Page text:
There has been approval also from the main stakeholder groups in British racing, which were consulted before the appointments were made. Racehorse Owners’ Association Chief Executive Richard Wayman said: "The Racehorse Owners’ Association welcomes Nick's appointment. It was essential that the new BHA chief executive already had a detailed knowledge of the opportunities and challenges facing British racing so they could hit the ground running."
Rust’s experience in fact is not confined to bookmaking. He has also been an owner of racehorses since 2005 and currently has four with trainer Micky Hammond in Middleham, Yorkshire.
He said after starting work last month: "I am thrilled and honoured to be taking on the role. Racing is a huge sport and critical to many areas of the economy. It has many exciting opportunities ahead and I know that the industry can grasp these."
The time to start grasping those opportunities is now upon him, but there are many areas of concern to grapple with:
Racecourse media rights
On top of money from the 2015-16 Levy scheme, racecourse media rights and other track income will provide an additional £58.4 million towards prize money - up 16.6 percent on the 2013-14 contribution of £48.6 million.
But that income isn’t guaranteed. Future levels are uncertain as racing’s share of betting shop turnover continues to face increasing competition not only from FOBTs and virtual racing but also from levy-free betting on other sports and foreign racing, which is cheaper to beam into betting shops at €12,000 (£8,900) a meeting maximum for France, compared to up to five times as much for British racetrack media rights payments (between £6,000- £8,000 per race, depending on turnover).
British racing could benefit from a windfall of around £20 million a year if an offshore levy is introduced on bets taken from British punters on British racing.
In recent years, betting operators, including William Hill and Ladbrokes, have moved their phone and internet operations to Gibraltar to avoid paying the Levy and drastically reduce their tax liabilities. There taxes are levied at just 1 percent and the maximum to pay is £425,000 a year. The changes are in line with British Government policy of taxing gambling (at 15 percent of gross profits) at the place where the customer is based and not where the company is based.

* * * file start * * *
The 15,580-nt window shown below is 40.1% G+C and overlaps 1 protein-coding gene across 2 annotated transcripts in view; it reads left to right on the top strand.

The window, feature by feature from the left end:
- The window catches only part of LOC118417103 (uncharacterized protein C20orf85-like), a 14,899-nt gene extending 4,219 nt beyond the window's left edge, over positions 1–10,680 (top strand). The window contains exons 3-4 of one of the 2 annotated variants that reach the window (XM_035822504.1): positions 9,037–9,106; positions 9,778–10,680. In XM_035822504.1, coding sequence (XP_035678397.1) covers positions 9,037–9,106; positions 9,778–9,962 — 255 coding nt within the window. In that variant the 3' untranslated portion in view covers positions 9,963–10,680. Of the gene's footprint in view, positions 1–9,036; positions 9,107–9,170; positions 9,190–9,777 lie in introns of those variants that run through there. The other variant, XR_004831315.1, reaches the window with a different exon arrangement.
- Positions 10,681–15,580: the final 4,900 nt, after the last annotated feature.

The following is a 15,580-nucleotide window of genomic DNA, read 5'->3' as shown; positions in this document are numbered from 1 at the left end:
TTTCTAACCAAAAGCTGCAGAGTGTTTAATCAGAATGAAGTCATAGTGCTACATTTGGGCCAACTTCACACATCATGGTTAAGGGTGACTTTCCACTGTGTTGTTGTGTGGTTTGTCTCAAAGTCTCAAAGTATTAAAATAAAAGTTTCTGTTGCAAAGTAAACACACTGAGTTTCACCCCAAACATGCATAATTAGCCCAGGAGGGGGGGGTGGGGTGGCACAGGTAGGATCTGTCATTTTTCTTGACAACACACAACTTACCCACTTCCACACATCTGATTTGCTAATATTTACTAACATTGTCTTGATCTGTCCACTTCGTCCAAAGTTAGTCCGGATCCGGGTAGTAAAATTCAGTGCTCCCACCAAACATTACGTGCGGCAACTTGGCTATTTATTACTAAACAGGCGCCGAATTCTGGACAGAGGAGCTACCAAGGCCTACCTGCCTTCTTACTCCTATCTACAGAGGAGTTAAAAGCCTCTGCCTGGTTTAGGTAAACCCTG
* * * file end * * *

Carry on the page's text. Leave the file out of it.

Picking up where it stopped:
However, Helen Grant has still not yet revealed the findings of an earlier consultation asking interested parties to put forward their views on the practicalities of implementing it. This will now be considered along with findings from the current consultation process.
Fewer breeders and owners
The number of breeders registered in Britain has fallen from 4,621 in 2009 to 3,400 in 2013 (and some estimates put it as low as 3,100). Not surprisingly, registered owner numbers with horses in training for flat and jump racing has fallen by more than 14 percent from 9,014 in 2009 to 7,707 in 2013.
The reason for these declines is simple: poor prize money returns for middle to lower grade racing compared to foal and training costs.
Not enough racehorses
The annual British foal crop has fallen by 21 percent in the past five years - to 4,420 in 2013, and it was likely to be still lower for 2014. By the end of September the figure stood at 4,255, and Sam Wallace, deputy stud manager at Weatherbys, the British racing secretariat, said: “The final total will be only about 50 more.”
Total annual meetings increased this year to 1,471, seven more than in 2014. But the reduced numbers of owners and foals are making it more and more difficult to maintain sufficient racehorses to fill this bulging racing programme.
The battle to combat small fields